Kohl’s Urged to Consider Sale and Separation from e-Commerce Side – Should You Sell Your Stock?

Plantation, Florida, USA - December 5, 2020:  Kohl's, an American department store retail chain is the largest department store chain in the United States with 1,162 stores across 49 states.
JillianCain / Getty Images

News that an activist investor wants Kohl’s to consider either a sale or a separation of its e-commerce business might not put a smile on the faces of company executives, but Wall Street sure seems to like the idea.

New York-based Hedge Fund Engine Capital LP, which owns about 1% of Kohl’s, said in a letter sent to the Kohl’s board on Sunday that the retailer should consider one of the two options to help boost the retailer’s struggling stock price.

“Given leadership’s failure to create value through operational excellence and strategic initiatives over long periods of time, it is time for the Board to accept the fact that the public market is not appreciating Kohl’s in its current form,” the letter said.

Ironically, the letter itself might have already given Kohl’s stock a lift, as its shares rose more than 2% in pre-market trading early Monday, according to Yahoo Finance.

In its letter, Engine Capital noted that since Michelle Gass took over as Kohl’s CEO in May 2018, the company’s total shareholder return is negative 10.5%, “and the stock has underperformed the S&P 500 by 90% and the Company’s peers by 19.1%.”

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As a result of this performance, Kohl’s “is currently trading at one of the lowest valuations in the public market,” the letter added.

Engine Capital also said that while Kohl’s current market cap is about $6.7 billion, its e-commerce business alone “could be conservatively valued at $12.4 billion or more” based on recent sales trends.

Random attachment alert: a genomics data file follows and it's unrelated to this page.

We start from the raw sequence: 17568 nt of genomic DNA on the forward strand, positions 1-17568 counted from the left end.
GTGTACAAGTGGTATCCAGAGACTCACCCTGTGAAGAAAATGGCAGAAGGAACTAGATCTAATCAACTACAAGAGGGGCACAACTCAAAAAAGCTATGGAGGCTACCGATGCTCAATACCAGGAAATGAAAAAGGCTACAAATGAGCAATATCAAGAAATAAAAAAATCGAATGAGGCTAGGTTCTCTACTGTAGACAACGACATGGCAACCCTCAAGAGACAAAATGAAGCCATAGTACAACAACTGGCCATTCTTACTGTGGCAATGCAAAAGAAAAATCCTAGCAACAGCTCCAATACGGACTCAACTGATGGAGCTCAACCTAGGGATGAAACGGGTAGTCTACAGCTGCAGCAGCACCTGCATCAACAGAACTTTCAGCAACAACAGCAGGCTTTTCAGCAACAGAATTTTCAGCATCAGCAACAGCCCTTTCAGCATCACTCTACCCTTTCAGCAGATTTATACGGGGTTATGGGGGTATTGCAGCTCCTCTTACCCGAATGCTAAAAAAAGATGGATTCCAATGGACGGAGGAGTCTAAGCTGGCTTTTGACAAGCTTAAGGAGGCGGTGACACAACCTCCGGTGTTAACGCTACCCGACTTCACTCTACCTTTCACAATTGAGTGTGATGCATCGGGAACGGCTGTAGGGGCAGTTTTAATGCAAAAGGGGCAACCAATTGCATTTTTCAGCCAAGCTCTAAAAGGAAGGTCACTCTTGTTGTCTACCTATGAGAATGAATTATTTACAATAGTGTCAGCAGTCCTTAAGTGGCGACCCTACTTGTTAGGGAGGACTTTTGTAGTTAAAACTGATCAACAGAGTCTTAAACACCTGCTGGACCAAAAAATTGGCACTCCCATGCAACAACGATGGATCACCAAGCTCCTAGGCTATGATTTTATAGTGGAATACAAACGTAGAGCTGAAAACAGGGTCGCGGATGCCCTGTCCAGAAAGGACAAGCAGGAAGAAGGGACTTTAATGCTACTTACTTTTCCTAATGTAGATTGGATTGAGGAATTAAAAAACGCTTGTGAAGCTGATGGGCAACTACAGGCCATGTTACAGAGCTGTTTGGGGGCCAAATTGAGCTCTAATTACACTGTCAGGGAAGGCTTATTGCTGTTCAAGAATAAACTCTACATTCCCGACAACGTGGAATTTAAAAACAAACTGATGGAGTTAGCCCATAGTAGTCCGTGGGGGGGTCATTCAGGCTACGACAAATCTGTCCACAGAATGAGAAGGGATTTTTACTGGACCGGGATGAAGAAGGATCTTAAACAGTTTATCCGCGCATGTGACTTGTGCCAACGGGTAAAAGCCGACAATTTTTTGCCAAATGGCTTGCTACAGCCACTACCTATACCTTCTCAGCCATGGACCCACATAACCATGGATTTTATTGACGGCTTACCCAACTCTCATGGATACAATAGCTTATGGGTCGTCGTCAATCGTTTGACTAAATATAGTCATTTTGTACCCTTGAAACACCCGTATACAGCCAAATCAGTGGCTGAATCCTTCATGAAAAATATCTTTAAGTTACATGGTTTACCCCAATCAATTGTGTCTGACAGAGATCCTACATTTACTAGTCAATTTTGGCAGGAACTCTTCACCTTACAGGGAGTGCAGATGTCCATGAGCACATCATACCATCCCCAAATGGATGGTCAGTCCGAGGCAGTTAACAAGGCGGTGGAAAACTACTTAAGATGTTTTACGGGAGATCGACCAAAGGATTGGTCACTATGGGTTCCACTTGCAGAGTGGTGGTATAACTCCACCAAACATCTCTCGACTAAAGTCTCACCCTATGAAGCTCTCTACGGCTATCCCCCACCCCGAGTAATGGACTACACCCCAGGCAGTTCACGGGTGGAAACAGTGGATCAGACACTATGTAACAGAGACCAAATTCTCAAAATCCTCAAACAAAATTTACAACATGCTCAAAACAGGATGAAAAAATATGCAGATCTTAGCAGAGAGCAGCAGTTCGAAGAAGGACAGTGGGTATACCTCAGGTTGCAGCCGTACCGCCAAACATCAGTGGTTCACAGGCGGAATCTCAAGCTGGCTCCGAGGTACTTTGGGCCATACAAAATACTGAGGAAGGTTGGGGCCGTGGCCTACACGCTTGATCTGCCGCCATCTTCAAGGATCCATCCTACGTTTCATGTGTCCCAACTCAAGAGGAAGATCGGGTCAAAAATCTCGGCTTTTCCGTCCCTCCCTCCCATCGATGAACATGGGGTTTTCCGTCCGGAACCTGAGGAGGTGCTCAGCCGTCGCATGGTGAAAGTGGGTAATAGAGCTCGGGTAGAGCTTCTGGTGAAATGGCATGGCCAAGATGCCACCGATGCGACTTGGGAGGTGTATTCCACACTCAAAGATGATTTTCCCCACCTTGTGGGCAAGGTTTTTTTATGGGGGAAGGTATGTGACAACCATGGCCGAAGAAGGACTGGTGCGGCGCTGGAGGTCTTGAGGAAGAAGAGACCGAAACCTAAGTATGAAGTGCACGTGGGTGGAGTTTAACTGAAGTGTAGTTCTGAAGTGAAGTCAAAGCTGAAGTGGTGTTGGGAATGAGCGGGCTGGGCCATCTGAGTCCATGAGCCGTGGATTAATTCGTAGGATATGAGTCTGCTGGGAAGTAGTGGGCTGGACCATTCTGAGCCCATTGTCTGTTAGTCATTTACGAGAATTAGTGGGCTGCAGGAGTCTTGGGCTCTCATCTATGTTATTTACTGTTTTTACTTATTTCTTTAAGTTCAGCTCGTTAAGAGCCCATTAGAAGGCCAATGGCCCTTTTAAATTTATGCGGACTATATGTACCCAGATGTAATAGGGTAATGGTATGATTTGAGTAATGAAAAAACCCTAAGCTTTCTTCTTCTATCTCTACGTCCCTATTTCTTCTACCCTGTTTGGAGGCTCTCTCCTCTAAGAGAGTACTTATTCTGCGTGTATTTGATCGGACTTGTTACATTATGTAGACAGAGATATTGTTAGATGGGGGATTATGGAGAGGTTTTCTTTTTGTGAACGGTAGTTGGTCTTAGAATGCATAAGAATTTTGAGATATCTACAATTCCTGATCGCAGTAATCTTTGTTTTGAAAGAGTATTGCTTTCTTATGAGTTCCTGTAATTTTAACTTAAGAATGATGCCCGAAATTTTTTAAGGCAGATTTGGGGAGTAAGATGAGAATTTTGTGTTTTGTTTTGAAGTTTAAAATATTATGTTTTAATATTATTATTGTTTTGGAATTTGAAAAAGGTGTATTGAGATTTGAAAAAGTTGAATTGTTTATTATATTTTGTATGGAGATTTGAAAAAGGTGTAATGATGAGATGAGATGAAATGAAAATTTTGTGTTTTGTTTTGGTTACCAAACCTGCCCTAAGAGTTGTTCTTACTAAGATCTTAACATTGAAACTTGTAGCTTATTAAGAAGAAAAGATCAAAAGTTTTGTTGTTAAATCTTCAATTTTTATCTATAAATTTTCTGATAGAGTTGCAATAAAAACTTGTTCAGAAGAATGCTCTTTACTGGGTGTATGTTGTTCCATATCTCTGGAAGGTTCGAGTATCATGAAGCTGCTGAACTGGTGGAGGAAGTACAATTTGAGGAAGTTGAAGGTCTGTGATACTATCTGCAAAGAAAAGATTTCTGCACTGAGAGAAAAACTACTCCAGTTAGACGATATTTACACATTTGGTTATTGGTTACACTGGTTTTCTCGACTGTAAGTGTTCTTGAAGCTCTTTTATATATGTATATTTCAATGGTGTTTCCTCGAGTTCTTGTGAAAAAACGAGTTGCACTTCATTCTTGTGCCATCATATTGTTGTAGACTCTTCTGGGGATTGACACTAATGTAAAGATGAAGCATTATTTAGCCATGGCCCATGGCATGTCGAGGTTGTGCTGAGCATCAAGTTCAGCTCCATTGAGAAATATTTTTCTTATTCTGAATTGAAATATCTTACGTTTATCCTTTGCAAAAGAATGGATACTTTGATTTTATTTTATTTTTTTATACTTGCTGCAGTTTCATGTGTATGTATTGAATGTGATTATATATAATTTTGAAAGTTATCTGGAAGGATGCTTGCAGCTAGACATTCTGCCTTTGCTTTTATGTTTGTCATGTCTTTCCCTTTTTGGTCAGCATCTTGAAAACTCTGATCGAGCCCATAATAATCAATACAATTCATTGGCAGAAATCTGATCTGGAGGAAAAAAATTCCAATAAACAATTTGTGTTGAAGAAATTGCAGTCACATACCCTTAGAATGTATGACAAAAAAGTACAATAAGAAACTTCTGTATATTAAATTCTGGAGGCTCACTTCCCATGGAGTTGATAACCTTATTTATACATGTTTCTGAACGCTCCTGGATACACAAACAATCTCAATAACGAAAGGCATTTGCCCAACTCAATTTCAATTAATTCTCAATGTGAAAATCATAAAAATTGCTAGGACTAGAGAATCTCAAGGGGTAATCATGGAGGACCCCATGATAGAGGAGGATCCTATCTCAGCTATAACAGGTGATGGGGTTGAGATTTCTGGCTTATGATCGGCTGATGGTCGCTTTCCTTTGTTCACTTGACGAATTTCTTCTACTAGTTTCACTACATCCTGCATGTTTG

But while the letter made a lot of noise in the financial media, that doesn’t mean it will resonate with the people who run Kohl’s. As The Wall Street Journal reported, Gass seemed to push back against the idea of separating its e-commerce unit by saying the unit works in tandem with physical stores.

Meanwhile, Kohl’s has worked to appease investors by reinstating its dividend earlier this year and increasing its share repurchases. The retailer also continues to spend money to boost its brand. It is investing in a new partnership with Sephora as well as another e-commerce fulfillment center and is also up-fitting more than half of its 1,000-plus stores. Last month Kohl’s beat fiscal third-quarter earnings views and raised its full-year guidance.

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Investors thinking about selling Kohl’s shares might want to reconsider, at least for now.

As of early Monday, the 21 analysts who cover the stock have an average rating of 2.4 – about halfway between “hold” and “buy.” Five analysts rate it a “strong buy,” two rate it a “buy,” 10 rate it a “hold,” and four rate it “underperform.” None have a “sell” rating on the stock.

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